Microsoft SQL Server 2000 is a relational database system that is scaleable from small departmental networks to enterprise-wide networks. SQL Server maintains the core database files for use by custom database applications using development languages, such as Visual Basic and Visual C++, or by desktop applications, such as Microsoft Word, Excel, and Access.

SQL Server is a native 32-bit Windows database that benefits from its tight integration with the Windows operating system. For small-scale databases, SQL Server Personal Edition runs on simple Windows 9x systems with as little as 32MB of RAM. The SQL Server database engine is also the core of the standalone Microsoft Data Engine (MSDE) product distributed with the Microsoft Office Premium and Microsoft Office Develop editions as an alternative to Jet, the native Access database engine. For high-end databases, the SQL Server Enterprise Edition can take advantage of Windows 2000's support for symmetric multiprocessing (SMP) systems and failover clustering. Running on Windows 2000 Datacenter, the SQL Server 2000 Enterprise Edition can use up to 32 CPUs, up to 64GB of RAM, and be set up in a 4-node failover cluster configuration. For even larger database implementations, the 64-bit version of SQL Server can take advantage of the 16TB of RAM that is accessible by the 64-bit version of Windows 2000 running on the Intel Itanium processor.

SQL Server's Networked Architecture

SQL Server's distributed architecture splits the database access application from the database engine. SQL Server's core database server runs on a Windows-based server, which is typically connected to multiple client systems via an Ethernet local area network (LAN). The client systems are typically PCs running SQL Server client software. These PCs can be standalone desktop systems or they can be the platform for other network services, like an Internet Information Server (IIS) Web server. SQL Server supports the following client systems:
  • Windows NT/2000
  • Windows 9x
  • Remote Access Server (RAS)
  • Windows for Workgroups
  • Macintosh
  • DOS
  • OS/2
  • UNIX/Linux
Figure 1-1 illustrates the networked database access SQL Server provides. You can see that the client side of SQL Server is separate from the server portion. The SQL Server database engine runs on either a Windows NT or a Windows 9x server, but data is not generally accessed from the server system. Instead, users typically access the SQL Server database from the networked client systems. In other words, the SQL Server client component runs on each of the networked clients, while the database server component only runs on the SQL Server system.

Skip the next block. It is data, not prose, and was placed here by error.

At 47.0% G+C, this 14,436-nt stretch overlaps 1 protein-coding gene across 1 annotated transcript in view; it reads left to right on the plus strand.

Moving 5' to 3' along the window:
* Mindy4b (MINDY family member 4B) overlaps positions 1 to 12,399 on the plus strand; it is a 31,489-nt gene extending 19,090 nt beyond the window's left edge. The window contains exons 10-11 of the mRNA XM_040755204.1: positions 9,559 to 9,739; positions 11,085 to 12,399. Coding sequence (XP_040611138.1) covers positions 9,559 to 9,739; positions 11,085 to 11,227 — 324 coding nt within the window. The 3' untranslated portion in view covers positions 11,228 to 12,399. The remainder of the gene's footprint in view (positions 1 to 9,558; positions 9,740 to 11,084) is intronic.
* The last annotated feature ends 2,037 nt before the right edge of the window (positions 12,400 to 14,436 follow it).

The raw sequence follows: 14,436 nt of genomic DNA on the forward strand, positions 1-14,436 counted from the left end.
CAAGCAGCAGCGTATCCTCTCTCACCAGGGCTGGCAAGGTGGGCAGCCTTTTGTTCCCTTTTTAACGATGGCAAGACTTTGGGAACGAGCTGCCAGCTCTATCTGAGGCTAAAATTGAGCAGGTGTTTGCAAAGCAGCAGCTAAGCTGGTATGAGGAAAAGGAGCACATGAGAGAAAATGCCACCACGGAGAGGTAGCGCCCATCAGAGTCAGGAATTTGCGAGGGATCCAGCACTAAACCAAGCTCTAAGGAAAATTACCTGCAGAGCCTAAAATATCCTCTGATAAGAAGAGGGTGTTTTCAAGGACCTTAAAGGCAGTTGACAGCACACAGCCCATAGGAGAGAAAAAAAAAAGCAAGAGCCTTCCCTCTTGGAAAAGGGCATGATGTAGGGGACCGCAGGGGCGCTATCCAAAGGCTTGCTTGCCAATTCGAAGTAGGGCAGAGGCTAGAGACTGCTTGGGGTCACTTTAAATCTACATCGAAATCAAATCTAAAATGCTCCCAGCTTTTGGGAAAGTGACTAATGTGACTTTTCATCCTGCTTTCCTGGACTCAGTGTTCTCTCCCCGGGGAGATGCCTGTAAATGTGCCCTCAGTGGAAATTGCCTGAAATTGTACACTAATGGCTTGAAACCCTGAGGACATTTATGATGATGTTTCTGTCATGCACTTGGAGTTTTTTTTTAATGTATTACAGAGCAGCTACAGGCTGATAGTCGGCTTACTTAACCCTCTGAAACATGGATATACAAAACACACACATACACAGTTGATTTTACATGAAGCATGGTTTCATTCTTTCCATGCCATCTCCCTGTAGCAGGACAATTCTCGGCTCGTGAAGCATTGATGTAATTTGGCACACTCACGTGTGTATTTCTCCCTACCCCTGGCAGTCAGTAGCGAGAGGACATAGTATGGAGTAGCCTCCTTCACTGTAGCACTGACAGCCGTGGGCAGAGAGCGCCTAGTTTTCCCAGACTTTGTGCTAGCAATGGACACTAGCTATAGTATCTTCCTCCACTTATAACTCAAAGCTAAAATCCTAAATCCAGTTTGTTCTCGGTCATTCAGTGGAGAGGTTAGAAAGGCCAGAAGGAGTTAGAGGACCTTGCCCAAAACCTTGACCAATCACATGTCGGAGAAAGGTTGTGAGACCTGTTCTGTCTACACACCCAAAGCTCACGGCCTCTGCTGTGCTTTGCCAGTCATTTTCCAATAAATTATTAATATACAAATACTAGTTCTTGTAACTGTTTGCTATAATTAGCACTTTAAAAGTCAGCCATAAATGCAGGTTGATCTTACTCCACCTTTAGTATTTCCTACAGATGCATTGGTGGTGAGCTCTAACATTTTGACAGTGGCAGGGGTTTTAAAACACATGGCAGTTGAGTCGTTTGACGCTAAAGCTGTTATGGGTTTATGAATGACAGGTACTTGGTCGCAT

Figure 1: SQL Server's networked architecture

The network is essential for connecting the client systems to the SQL Server system. SQL Server network connections make use of popular network topologies, such as Ethernet and Token Ring. SQL Server also provides protocol independence and is compatible with all the popular network protocols, including TCP/IP, NetBEUI, IPX/SPX, Banyan VINES, DEC Pathworks, and Apple's AppleTalk.

SQL Server's networked foundation gives it many advanced features not shared by traditional mainframe databases. Data access isn't restricted to an existing set of host database application programs. Instead, one of the primary advantages of SQL Server is its tight integration with both leading edge development tools, as well as desktop applications such as Microsoft Word, Access, and Excel. You can access a SQL Server database from custom applications built using Visual Basic, Visual C++, PowerBuilder, Delphi, SQL Windows, Visual FoxPro, and many other PC development environments. SQL Server is compatible with several data access interfaces that can be used by the popular development tools. For example, SQL Server databases can be accessed using the Microsoft JET Engine and Data Access Objects (DAO), Remote Data Objects (RDO), ActiveX Data Objects (ADO), OLE DB, ODBC, SQL Server's built-in DB-Library, and other third-party tools. For seamless desktop database access, SQL Server comes with an OLE DB driver and an ODBC driver that enable SQL Server data access from any ODBC- or OLE DB-compliant desktop application. OLE DB and ODBC database access open up the SQL Server database for ad hoc queries, data analysis, and custom reporting from hundreds of shrink-wrapped desktop applications. Desktop integration reduces the need for custom programming typically required by host environments for every new report or query. Instead, users can access database information using the desktop tool with which they are already familiar. Support for ODBC also enables SQL Server databases to be accessed by other platforms, such as the Macintosh or various UNIX systems.